Gregory Manchess, having worked with the USPS on many occasions, was entrusted to create a stamp in very short notice for the 50th anniversary of the 1963 March on Washington for Jobs and Freedom.
From the USPS website (where you can purchase the stamp):
With this 2013 stamp, the U.S. Postal Service commemorates the 50th anniversary of the August 28, 1963, March on Washington for Jobs and Freedom. The highlight of the event — in which some 250,000 people participated — was the powerful “I Have a Dream” speech that Martin Luther King, Jr., delivered from the steps of the Lincoln Memorial.
The stamp art shows marchers against the background of the Washington Monument, with placards calling for equal rights and jobs for all. Using broad strokes and painting in oil on gessoed illustration board, the artist conveys an impressionistic effect of the historic occasion. The 1963 March on Washington stamp is the last of three stamps being issued in 2013 in a civil rights set. The first in the set commemorated the 150th anniversary of the Emancipation Proclamation, and the second commemorated the 100th anniversary of the birth of Rosa Parks. An inspiring word appears in large type in the selvage of each sheet: “Freedom,” for the Emancipation Proclamation; “Courage,” for Rosa Parks; “Equality,” for The 1963 March on Washington.
The March on Washington was a milestone in the civil rights movement. King called it “the greatest demonstration for freedom in the history of our nation.” Bayard Rustin, the main organizer of the event, observed, “What made the march was that black people voted that day with their feet.” It gave African Americans “an identity which is a part of the national struggle in this country for the extension of democracy.”
Less than a year after the march, Congress passed and President Lyndon B. Johnson signed into law the Civil Rights Act of 1964, which desegregated public institutions and outlawed job discrimination. Soon thereafter the Voting Rights Act of 1965, which provided for federal oversight of voting rights in the South, became the law of the land.
Art director Antonio Alcalá worked with illustrator Greg Manchess to produce this important commemorative stamp.
The 1963 March on Washington stamp is being issued as a Forever® stamp. Forever stamps are always equal in value to the current First-Class Mail® one-ounce rate.
September 30, 2013
September 27, 2013
Mark T Smith illustrated an article for Briefings Magazine about Kickstarter.com helping up and coming recording source funding by themselves instead of going through the painful process of negotiating with major record labels. To read the whole story, click here.
Tim Bower finished an assignment for Briefings Magazine for an article about Dr. Dre and Jimmy Lovine donating $70 million to start the new Jimmy Lovine and Andre Young Academy for Arts, Technology and the Business of Innovation. The goal of the academy is to shape the future by nurturing the talents, passions, leadership, and risk-taking of the uniquely qualified students who challenge conventional views of art and industry. You can check out the whole story here.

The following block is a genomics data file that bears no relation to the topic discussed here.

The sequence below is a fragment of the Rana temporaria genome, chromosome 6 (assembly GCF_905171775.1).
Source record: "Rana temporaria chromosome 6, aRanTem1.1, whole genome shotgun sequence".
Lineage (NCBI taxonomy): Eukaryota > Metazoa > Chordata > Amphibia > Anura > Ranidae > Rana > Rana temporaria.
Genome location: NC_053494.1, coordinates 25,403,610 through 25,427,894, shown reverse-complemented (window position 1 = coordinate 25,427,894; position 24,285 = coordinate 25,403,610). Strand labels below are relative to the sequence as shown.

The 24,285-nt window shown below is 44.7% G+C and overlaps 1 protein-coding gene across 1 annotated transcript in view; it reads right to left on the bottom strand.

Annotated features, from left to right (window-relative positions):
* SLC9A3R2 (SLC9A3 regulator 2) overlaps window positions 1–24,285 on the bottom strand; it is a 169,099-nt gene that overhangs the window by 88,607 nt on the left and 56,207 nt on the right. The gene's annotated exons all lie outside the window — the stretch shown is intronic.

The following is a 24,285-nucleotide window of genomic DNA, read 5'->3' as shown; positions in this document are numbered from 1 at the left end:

Ricardo Martinez did an illustration about Texas politics and their Lieutenant Governor David Dewhurst for one of our regular clients, Texas Monthly. As usual, Ricardo definitely nailed the characters.
September 25, 2013
September 19, 2013
As written from his blog, below is the process for issue number 8 in Clive Barker's Next Testament. Goni has yet to reveal issues 2-6 but you can see the process for the first one here.
As I’d mentioned before, I’ve been working on a series of covers for Clive Barker’s Next Testament. The folks behind this project are incredibly talented: art-direction by Chris Rosa, script by Mark Miller, interiors by Haemi Jang, and, of course, Clive Barker himself! Forming part of this team has been inspiring but seriously intimidating.
The more covers Chris & I work on, the more freedom he’s bestowed. It’s incredibly flattering when an art director trusts you so! For issue #8, his direction was simple. “Here’s the thinnest of prompts to all your maximum freedom: Paris, Wick, Julian, and a crowd, with Wick preparing to smite so many people…”
Although I experimented with some very violent compositions, my two best ideas were indeed the simpler ones.
Chris chose thumbnail #1, Wick descending over a graphic map of Paris. He recommended we bring Wick’s hands into the composition and the feet be slightly pointed.
At this point, I took the liberty of having Wick look straight at the viewer. It made the piece more engaging. I also traced over google maps…
… and I’m not ashamed…
… since, once the colors came in, it started looking morbid, like some sort of circulatory system. It was a very pleasant surprise. I wish I could show how Wick’s colors came about with a more detailed, visual explanation. Unfortunately, I go crazy painting this guy and I end up doing it in one single layer. Even worse, I always forget to take screen shots. I’ll try to remember next time.
I decided to enhance the circulatory system concept by adding colors associated with blood: plums, blues, and tons of scarlet reds…
… and specks and droplets always come in handy!
Just last night, Chris was so kind to send it back to me with title in place. It’s definitely been the proudest I’ve been of these covers!
September 18, 2013
James Bennett illustrates almost cover for Barrons magazine, a weekly financial pub, with such frequency that we barely can keep up with posting them. Here is this week's edition:
September 16, 2013
The essential collection of Paul Cox's illustrations will be showing at the Chris Beetles gallery in London, opening on Oct 1st. Paul told us that he especially painted 200 new pieces just for the show. If you are in the area or would like to be, definitely check it out.
Below is the official flyer featuring the schedule and some more about Paul and his work.